It’s been pretty depressing around here lately. I have been dragging along, putting on a good face for the outside world but generally feeling like I could cry at any time, feeling sad and tired, feeling like no one listens or understands. Feeling hopeless. But tonight, I had an epiphany.
A few different people have told me lately how important it is to have hope. Hope. What a funny thing to say to someone in our situation. We are worried our kid will die, worried that she will get kicked out of her school for special needs kids because her needs are too special, worried that she’s so terribly disabled that we’ll have a hard time getting her through school, and worst of all, worried that no one will ever see her amazing-ness because they’ll be too focused on the disability.
But still, various people have implored me to have hope. Hope. Trust. Faith. Belief that a higher power is at work. Maybe it’s Facebook God. But hope in what? How can I hope, when everything all around is beating us down?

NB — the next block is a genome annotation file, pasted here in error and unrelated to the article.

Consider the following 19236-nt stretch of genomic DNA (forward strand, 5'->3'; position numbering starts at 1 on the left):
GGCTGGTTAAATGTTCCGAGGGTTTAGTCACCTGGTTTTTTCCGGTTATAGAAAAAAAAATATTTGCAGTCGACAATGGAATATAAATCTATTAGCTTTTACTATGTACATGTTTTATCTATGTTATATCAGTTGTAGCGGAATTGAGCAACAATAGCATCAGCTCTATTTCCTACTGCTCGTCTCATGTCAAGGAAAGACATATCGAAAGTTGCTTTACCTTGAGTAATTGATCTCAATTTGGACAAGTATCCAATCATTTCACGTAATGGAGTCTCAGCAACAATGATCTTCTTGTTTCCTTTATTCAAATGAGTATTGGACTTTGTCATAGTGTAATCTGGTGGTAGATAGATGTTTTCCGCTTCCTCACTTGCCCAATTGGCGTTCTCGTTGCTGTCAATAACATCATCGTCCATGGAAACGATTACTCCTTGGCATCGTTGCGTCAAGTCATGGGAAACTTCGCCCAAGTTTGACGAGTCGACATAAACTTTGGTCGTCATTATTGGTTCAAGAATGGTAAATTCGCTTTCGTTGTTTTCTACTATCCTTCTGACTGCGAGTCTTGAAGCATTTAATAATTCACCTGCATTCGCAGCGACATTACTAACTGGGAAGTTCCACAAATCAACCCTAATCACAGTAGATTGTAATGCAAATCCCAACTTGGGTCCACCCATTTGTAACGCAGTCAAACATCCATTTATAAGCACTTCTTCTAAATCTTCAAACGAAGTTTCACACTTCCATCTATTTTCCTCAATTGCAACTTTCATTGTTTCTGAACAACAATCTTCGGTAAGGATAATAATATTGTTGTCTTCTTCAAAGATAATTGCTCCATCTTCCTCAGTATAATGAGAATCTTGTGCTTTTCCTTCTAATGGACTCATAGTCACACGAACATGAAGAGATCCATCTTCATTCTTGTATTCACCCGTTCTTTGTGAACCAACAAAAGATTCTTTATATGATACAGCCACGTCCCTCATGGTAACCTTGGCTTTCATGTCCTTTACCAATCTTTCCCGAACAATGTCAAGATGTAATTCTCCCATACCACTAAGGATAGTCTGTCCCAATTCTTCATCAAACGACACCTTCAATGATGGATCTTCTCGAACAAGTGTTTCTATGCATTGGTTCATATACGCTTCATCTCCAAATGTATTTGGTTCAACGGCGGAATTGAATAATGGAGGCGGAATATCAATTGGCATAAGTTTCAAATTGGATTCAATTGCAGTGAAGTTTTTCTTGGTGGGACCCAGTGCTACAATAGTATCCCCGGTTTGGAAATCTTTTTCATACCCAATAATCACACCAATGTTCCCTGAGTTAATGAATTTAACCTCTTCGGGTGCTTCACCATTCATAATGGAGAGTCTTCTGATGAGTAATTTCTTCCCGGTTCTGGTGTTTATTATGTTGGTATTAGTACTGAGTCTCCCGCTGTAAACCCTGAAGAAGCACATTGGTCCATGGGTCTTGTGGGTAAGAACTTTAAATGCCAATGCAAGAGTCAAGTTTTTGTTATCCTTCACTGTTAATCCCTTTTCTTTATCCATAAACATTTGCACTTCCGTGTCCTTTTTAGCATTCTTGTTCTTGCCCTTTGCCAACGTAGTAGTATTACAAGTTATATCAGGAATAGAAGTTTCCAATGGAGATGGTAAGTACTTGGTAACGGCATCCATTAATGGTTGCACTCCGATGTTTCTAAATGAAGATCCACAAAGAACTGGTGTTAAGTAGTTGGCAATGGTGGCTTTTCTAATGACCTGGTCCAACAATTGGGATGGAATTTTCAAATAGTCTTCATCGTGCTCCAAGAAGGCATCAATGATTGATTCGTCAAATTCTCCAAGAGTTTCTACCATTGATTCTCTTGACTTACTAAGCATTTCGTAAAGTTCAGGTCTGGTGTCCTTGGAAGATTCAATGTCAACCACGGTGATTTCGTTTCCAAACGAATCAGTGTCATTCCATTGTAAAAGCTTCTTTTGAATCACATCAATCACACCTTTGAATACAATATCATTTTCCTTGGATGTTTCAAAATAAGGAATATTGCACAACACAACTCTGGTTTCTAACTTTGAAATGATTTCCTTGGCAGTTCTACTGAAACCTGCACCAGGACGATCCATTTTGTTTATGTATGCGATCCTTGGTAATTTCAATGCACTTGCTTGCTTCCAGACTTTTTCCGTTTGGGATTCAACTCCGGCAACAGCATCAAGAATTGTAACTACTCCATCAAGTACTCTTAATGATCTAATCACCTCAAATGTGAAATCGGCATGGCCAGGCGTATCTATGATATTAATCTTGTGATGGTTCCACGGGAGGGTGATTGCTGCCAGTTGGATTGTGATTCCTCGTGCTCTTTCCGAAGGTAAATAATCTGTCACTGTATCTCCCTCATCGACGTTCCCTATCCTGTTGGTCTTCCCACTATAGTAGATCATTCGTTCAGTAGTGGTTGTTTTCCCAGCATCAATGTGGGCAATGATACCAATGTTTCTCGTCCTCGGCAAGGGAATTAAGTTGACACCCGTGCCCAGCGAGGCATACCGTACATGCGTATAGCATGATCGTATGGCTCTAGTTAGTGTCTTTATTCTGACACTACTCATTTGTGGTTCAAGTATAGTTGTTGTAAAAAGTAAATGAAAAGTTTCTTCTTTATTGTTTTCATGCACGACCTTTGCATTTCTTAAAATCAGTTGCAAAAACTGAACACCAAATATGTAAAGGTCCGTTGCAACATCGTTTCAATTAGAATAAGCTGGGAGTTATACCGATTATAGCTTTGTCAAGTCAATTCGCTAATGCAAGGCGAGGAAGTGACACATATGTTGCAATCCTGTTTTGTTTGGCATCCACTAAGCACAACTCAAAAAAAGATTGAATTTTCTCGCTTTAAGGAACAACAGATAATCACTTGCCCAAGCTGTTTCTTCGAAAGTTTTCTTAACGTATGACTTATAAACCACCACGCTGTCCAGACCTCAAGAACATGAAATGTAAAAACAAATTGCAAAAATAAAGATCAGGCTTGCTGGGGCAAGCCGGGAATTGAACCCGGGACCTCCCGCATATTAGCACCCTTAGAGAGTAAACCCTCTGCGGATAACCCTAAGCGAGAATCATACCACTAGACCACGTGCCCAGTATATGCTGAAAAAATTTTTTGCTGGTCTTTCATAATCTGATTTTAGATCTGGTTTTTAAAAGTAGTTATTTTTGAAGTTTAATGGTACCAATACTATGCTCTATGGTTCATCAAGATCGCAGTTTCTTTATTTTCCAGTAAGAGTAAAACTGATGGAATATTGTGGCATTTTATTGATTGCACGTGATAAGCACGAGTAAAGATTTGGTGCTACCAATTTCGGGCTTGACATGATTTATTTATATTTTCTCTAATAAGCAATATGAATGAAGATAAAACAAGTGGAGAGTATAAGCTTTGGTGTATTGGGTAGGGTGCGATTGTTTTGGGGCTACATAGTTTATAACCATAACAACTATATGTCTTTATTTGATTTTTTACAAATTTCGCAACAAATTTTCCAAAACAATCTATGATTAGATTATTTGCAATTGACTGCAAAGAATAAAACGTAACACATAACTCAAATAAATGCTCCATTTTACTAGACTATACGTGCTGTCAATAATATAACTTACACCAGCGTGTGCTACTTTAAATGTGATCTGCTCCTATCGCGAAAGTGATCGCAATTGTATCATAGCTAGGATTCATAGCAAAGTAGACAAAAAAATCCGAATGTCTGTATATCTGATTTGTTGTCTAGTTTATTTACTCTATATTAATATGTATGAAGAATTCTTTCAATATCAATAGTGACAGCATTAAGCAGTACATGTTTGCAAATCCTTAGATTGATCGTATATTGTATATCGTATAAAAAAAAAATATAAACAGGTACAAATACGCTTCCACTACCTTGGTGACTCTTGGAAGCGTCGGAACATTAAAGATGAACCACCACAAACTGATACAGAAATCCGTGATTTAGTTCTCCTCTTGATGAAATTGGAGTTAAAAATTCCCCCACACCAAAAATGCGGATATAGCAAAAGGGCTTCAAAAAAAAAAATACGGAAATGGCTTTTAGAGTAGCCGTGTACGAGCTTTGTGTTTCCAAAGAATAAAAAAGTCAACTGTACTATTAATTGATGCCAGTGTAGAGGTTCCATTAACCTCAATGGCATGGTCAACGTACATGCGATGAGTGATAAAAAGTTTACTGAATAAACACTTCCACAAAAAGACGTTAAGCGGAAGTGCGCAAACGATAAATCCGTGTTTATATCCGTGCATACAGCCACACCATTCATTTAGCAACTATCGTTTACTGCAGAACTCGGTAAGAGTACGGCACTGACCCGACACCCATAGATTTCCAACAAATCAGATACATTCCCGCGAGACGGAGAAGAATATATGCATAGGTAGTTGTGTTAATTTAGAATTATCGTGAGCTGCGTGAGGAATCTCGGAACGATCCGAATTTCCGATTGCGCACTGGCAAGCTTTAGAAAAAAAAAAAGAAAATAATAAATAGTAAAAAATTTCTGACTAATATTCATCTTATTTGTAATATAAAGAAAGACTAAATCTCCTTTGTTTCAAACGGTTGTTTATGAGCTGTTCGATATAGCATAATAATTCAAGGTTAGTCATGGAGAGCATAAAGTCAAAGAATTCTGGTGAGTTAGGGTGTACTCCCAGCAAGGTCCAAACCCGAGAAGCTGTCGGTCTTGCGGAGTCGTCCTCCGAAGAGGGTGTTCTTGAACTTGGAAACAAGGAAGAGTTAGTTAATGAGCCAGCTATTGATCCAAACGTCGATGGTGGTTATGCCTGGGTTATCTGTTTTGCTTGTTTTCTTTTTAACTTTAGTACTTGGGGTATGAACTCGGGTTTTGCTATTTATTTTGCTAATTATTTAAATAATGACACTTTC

Tonight, though, I found a little hope. Or rather, I found a way to hope by providing hope to others. I shared a video with a group of parents of kids who don’t feel pain, with a caption about how one year ago we did not think Gracie would ever walk unassisted, but now she can walk on uneven surfaces for long-ish distances and she’s even working on standing still. This girl for whom we had no hope defied the odds and learned the un-learnable. She really is Amazing Gracie.
So my lesson was this: I realized that, if I had been watching that video a year or two ago, if it had been posted by another mother, shamelessly bragging about her child’s hard-won accomplishments, I may have still doubted that Grace could ever walk alone, but maybe, just maybe, would have found a little hope that if this kid can do it, mine can too.
My little Amazing Gracie… she fills my heart with love and gladness and – dare I say it? – hope. ❤